Sticks and a bit of imagination are some of the toys nature provides.

Give your kids time to explore nature on their own in an unstructured way. Playgrounds may be a great place to meet friends or burn off some excess energy before bedtime, but to really appreciate nature kids need to have time to immerse themselves in it and most playgrounds are not natural environments. Away from manmade play, kids use their own imaginations and are more likely to pay attention to their environment. Logs become balance beams, trees become climbing structures and bushes become hiding spots. As difficult as it seems at first, bite your tongue and allow your children to explore and discover their world independently. You’ll be amazed at how much they learn through their own experiences.

5. Surround yourself with like-minded friends

A walk in the rain is infinitely better with friends to share the adventure.

A walk in the rain is infinitely better with friends to share the adventure.

Use peer pressure to your advantage. Reach out to other families who share your values and coordinate some adventures together. If you aren’t sure who to invite on your weekend hike, ask your kids. When their friends buy in, they are more likely to buy in too. Some of our best friends and favorite memories were made on rainy days in the woods.

 

6. Create a nature-rich environment in your home

Field guides are a popular browsing choice in our house. The boys are particularly fascinated by the "scat" pages.

Field guides are a popular browsing choice in our house. The boys are particularly fascinated by the “scat” pages.

You don’t always have to go outside to create lasting connections with nature. Bringing plants into your home, filling your bookcases with field guides and reading nature rich stories together are great ways to encourage curiosity and spark passion for the natural world. We collect stones, shells, pine cones and acorns to decorate our home. We engage the kids to research with us in books or online to answer their many questions about the environment, everything ranging from cloud types and plant identification to bird calls and weather forecasts.

Our kids are surrounded on a daily basis by media that pushes technology, processed foods, medication and the importance of being faster and better at everything we do. By providing them with the opportunity to slow down and appreciate the natural world around them, we ground our children in the bigger picture and allow them to experience childhood more simply. They will have a lifetime to experience the priorities of adulthood. What’s the rush to start now?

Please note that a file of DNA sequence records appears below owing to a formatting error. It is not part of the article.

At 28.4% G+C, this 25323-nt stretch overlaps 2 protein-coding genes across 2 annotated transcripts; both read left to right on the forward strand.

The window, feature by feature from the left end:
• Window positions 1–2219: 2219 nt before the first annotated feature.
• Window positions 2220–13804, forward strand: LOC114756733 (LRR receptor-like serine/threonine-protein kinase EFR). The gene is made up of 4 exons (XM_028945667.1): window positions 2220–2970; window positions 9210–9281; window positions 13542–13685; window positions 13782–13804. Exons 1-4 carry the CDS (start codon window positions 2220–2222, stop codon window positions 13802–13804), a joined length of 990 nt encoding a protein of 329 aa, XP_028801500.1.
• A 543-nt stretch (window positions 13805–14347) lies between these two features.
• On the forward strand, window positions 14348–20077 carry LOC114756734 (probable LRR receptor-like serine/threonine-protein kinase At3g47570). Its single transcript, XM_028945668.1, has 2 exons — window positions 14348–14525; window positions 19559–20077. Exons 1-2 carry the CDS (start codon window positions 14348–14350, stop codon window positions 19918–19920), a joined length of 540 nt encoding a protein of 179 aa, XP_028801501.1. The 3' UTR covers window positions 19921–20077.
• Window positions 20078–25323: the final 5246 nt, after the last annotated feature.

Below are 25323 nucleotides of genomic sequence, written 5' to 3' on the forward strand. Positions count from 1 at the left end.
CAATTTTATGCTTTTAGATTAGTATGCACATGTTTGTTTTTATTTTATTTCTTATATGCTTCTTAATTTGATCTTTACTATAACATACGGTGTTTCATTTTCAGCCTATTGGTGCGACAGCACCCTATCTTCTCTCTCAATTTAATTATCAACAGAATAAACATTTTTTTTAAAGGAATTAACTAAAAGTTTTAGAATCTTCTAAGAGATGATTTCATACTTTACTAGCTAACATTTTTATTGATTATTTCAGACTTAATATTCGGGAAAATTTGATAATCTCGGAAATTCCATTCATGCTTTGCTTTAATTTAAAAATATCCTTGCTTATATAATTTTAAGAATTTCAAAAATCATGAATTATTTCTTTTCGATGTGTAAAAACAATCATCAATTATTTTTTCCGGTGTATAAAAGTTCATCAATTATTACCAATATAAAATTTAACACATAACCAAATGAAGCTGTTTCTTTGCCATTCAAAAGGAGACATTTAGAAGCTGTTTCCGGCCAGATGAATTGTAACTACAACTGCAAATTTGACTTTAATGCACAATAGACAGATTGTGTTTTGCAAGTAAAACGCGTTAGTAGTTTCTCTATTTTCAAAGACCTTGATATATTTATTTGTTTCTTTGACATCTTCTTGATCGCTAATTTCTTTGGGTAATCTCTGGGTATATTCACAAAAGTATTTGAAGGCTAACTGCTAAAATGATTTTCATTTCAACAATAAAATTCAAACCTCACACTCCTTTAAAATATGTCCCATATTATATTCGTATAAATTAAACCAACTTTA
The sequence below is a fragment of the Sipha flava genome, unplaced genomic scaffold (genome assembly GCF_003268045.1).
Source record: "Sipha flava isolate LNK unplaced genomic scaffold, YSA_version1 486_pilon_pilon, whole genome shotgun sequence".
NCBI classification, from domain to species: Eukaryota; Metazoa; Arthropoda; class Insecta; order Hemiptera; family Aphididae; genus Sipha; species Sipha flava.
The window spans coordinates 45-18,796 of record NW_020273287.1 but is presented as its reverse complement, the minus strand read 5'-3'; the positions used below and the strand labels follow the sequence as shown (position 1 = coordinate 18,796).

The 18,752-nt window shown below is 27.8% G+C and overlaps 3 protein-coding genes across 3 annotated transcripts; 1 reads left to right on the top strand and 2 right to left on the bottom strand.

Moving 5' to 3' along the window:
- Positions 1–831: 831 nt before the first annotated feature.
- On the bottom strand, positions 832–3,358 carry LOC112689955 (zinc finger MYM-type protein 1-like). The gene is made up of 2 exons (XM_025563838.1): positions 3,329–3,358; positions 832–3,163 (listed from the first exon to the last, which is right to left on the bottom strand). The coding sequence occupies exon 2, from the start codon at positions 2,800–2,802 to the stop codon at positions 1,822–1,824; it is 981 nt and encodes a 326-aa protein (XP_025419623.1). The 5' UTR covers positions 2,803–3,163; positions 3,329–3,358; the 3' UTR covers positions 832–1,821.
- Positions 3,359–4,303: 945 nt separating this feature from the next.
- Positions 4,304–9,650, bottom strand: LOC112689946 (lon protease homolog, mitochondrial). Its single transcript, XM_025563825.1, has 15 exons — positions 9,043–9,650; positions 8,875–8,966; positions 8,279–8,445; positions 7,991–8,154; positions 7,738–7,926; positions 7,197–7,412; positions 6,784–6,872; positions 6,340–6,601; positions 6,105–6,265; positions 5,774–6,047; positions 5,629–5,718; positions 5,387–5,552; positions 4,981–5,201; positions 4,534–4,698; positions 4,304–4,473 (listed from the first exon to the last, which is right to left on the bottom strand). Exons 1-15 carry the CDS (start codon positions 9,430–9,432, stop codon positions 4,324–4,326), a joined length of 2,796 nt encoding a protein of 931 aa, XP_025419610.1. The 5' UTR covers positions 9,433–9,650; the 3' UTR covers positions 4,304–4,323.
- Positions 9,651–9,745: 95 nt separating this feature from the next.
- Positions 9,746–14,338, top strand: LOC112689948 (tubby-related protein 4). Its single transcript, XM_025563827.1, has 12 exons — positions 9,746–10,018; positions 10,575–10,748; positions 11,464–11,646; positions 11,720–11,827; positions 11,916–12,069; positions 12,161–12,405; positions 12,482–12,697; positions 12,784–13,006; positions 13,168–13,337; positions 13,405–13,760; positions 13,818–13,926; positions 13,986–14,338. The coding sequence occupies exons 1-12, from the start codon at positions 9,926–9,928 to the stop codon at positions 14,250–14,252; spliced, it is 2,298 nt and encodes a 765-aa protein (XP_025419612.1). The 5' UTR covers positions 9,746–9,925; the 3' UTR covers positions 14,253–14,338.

IMG_1475

Giving them the confidence and the desire to experience nature on their own ensures that they’ll never be bored outside.

There’s Still Time to Join the 365Outside Challenge: 2016

 

Will you join us in our journey towards a happier, healthier lifestyle in 2016?

Will you join us in our journey towards a happier, healthier lifestyle in 2016?

365Outside has received over 60,000 days of outdoor play pledged for the year 2016 and we will continue to accept new pledges through the end of January. We are also featured in our local newspaper today! Have you joined us to lead a happier, healthier lifestyle in 2016?

If you haven’t already taken the pledge (it’s free!) head on over to the 365Outside Challenge: 2016 to get started. While you’re at it, tell a friend or two and spread the word.

If you are looking for some new ideas for outdoor activities to get you started, please sign up to follow our blog by entering your email in our subscription link located in the righthand sidebar. We promise not to send you any spam and you are free to unsubscribe at any time.

We will also be posting daily inspiration on our public Facebook page and compiling it weekly onto the blog from here on out. You can keep up with our daily activities too, by checking us out on Instagram.

If you’re on Facebook or Instagram please tag us @365Outside or document your own journey with #365outside. We love finding inspiration through our friends!

We wish you all a 2016 filled with sunshine, rain and snow, and the mindset to smile through it all. Happy New Year and welcome aboard!

~365Outside | Refresh Your Life~

PS – We promise not to clog your inbox with loads of junk because we hope you’re way too busy playing outside to read any of it. If you’d like to follow along, make sure to sign up for further information and inspiration by following our blog, Facebook, or Instagram accounts. Otherwise, you’re on your own from here and we wish you all our best.

Ride a Bike!

We have snow on the ground here, but the streets are mostly cleared and the boys are begging to get out on their bikes so we’re seizing the opportunity while we can.

 
If you have little ones too small to pedal, we recommend a balance bike to get them started. Our boys both started on balance bikes and we credit it for Junior learning to ride his two-wheeler when he was three, without ever using training wheels. At 2.5, Little Bear can cruise on his balance bike all the way down our hill without putting his feet down. We think he’ll be riding a two-wheeler before he turns 3.
 
Today we’re off for a family bike ride. We’ll bring the seat in case Little Bear needs a lift with us. Can’t wait to take advantage of this mild weather one more time before the frost settles in for a few days tomorrow.

Are You Ready For the 365Outside Challenge: 2016?